Syria has barred foreign journalists from entering the country and prevented coverage of the revolt, making it nearly impossible to independently verify accounts coming out of the country.

Monday’s accounts by the two activists, however, were the first credible reports of serious resistance by people who have taken up arms. It is not clear how widespread such resistance might be elsewhere in the country, but the government has claimed that more than 150 soldiers and policemen have been killed since the unrest began.

The Local Coordination Committees in Syria said military forces hit Tabliseh with artillery early Monday and that snipers were deployed on roofs of mosques.

Syrian troops, backed by tanks, have been conducting operations in Tabliseh and the nearby town of Rastan Teir Maaleh since Sunday.

Syria’s state-run news agency said four soldiers were killed and 14 wounded in Tabliseh.

Assad’s use of the military signals he is determined to crush the two-month-old revolt, despite US and European sanctions, including an EU assets freeze and a visa ban on Assad and nine members of his regime.

The uprising, which began in mid-March, is posing the most serious challenge to the Assad family’s 40-year rule. What began as a disparate movement demanding reforms has erupted into a resilient uprising seeking Assad’s ouster. Human rights groups say more than 1,000 people have been killed in the crackdown.

In Geneva, the UN’s top human rights official said Monday the brutality and magnitude of repression in Syria and Libya against anti-government groups is “shocking.” Navi Pillay, the UN High Commissioner for Human Rights, said the crackdown in those countries is marked by an “outright disregard for basic human rights.” He urged the Syrian government Monday to allow a UN fact-finding mission to visit the country. The team has been awaiting Syria’s reply since requesting a visit on May 6.

Rights activist Mustafa Osso said troops have entered several towns in the restive Homs province and detained hundreds of people since Sunday. He added that since Sunday night, Rastan and Tabliseh have been subjected to heavy machine gun fire.

Residents of the Homs towns have held anti-regime protests since the start of the uprising. Those protests have increased recently, with crowds taking to the streets day and night to call for the fall of Assad’s regime, an activist said.

Osso said there were several demonstrations in different parts of Syria overnight, adding that there were no reports of security forces opening fire.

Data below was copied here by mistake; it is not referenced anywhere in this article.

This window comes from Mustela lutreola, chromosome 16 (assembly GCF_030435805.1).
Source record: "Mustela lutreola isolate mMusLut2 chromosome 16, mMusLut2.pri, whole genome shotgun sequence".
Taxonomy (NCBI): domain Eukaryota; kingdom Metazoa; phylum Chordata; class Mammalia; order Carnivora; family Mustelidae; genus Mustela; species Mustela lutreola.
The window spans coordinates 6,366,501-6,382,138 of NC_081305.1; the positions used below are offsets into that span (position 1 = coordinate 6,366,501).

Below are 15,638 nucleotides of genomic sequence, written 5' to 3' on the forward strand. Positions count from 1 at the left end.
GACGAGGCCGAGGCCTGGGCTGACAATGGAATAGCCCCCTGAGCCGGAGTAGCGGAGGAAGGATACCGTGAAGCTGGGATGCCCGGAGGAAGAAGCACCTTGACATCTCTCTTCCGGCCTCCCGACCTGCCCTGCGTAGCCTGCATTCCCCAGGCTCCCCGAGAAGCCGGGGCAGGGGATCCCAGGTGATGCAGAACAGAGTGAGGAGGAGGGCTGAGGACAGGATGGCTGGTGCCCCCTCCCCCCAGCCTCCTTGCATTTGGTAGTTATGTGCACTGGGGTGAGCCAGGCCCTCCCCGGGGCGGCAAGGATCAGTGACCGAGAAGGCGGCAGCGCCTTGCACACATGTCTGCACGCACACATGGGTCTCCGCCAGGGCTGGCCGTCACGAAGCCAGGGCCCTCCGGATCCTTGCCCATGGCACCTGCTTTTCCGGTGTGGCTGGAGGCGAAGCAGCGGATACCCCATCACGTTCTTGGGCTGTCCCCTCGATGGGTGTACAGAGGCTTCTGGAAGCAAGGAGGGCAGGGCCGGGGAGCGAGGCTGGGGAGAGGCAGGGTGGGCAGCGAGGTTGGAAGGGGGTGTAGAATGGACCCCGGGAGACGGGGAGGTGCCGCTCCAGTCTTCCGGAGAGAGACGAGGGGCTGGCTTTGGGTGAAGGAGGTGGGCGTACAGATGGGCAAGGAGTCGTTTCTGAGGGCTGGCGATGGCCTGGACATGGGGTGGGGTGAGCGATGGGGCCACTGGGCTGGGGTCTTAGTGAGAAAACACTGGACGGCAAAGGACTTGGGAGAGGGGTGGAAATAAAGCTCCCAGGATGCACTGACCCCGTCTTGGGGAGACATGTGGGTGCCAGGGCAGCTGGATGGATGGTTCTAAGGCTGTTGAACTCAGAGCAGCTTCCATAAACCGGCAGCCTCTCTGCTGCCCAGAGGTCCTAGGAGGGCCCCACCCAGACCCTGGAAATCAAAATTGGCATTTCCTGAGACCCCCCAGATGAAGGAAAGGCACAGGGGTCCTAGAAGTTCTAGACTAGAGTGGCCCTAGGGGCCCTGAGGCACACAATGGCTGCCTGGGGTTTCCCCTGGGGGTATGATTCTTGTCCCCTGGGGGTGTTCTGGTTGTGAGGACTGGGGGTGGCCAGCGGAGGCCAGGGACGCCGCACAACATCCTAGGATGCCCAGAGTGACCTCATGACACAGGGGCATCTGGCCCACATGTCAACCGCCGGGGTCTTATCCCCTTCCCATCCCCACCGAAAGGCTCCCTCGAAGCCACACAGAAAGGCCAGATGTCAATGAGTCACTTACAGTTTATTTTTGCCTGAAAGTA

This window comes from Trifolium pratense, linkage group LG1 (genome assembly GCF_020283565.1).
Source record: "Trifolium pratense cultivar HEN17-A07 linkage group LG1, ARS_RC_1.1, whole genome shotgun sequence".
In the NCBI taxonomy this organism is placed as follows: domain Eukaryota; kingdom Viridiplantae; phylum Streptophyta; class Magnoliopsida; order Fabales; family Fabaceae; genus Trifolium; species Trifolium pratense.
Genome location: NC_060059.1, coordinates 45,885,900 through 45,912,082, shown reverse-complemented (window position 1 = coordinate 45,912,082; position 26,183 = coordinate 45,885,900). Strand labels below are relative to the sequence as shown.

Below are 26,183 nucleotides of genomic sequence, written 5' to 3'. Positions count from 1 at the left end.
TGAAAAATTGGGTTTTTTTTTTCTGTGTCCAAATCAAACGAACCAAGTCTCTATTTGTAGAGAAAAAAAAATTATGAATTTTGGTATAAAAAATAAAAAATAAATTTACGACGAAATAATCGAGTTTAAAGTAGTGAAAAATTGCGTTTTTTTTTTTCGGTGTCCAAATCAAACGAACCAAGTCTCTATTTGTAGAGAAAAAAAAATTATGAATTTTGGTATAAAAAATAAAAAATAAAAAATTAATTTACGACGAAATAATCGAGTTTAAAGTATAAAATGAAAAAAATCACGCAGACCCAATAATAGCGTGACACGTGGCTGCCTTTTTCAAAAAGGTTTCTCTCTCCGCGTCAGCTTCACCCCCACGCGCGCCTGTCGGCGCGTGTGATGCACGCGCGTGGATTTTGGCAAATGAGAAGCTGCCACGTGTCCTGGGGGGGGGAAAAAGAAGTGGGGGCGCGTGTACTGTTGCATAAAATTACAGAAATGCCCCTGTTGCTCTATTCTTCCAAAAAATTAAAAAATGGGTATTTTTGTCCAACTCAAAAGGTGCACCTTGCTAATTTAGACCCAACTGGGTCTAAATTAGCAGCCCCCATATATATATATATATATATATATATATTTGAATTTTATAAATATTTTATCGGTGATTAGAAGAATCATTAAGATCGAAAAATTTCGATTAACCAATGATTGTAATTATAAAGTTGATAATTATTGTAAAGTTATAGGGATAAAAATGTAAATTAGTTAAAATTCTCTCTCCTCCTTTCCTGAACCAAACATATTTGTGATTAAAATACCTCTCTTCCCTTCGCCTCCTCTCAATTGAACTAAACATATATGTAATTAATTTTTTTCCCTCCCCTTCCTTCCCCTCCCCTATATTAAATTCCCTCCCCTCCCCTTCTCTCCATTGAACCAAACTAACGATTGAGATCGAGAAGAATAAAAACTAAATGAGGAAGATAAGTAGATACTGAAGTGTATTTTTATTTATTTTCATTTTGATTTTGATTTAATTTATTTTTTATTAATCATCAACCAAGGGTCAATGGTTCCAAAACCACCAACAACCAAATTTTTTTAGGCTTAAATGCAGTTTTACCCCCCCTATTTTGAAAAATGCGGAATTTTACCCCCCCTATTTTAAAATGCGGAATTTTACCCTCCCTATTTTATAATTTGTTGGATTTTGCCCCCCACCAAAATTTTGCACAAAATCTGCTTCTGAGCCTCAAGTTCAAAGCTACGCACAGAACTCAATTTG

In recent days, many Assad opponents have been holding protests and candlelight vigils at times of the night when the security presence has thinned out.

Source: Arab News.

Jordan opposition calls for government’s resignation

May 31, 2011

AMMAN: Jordan’s main opposition party, the Islamic Action Front (IAF), and the country’s strongest pro-democracy coalition on Monday urged the resignation of Prime Minister Marouf Bakhit’s government for its failure to adopt the needed reforms.

“The way out of the deep crisis we experience lies in the formation of a national reform government, to be led by a national personality which believes in reforms and adopts a program with clear objectives, including the adoption of real, political and constitutional reforms,” the IAF said in a statement.

The IAF, the political arm of the Muslim Brotherhood movement, considered last week’s resignation of two Cabinet ministers indicative of Bakhit’s failure to fight corruption and “the unprecedented political, economic and social crisis Jordan is grappling with.”

Bakhit said that the Justice Minister Hussein Megalli and Health Minister Yassin Hosban resigned on Thursday to concede responsibility for the ”mistakes” committed in their ministries that enabled the convicted businessman Khalid Shahin to flee from the country on Feb. 25.

In his resignation letter to the prime minister, Megalli said that he had decided to resign because he found the “path of reforms deadlocked.”

Local media on Monday expected more cabinet ministers to quit in connection with Shahin’s affair that dominated the thinking of the Jordanian public opinion over the past three months.

Shahin was serving a three-year jail term after the State Security Court found him guilty of bribery in his bid to obtain a 1.2-billion-dollar contract for the expansion of the country’s sole refinery.

The call for Bakhit’s resignation also came on Monday from the March 24 Youth group, which has set July 14 a date for a marathon rally to protest the failure to adopt the required political and constitutional reforms in the country, including an independent judiciary.

“We hereby promise our people that we will not back down in our struggle to accomplish radical reforms and disclose all corruption files and ensure punishment of those involved,” the gathering said in a strongly-worded statement.

Source: Arab News.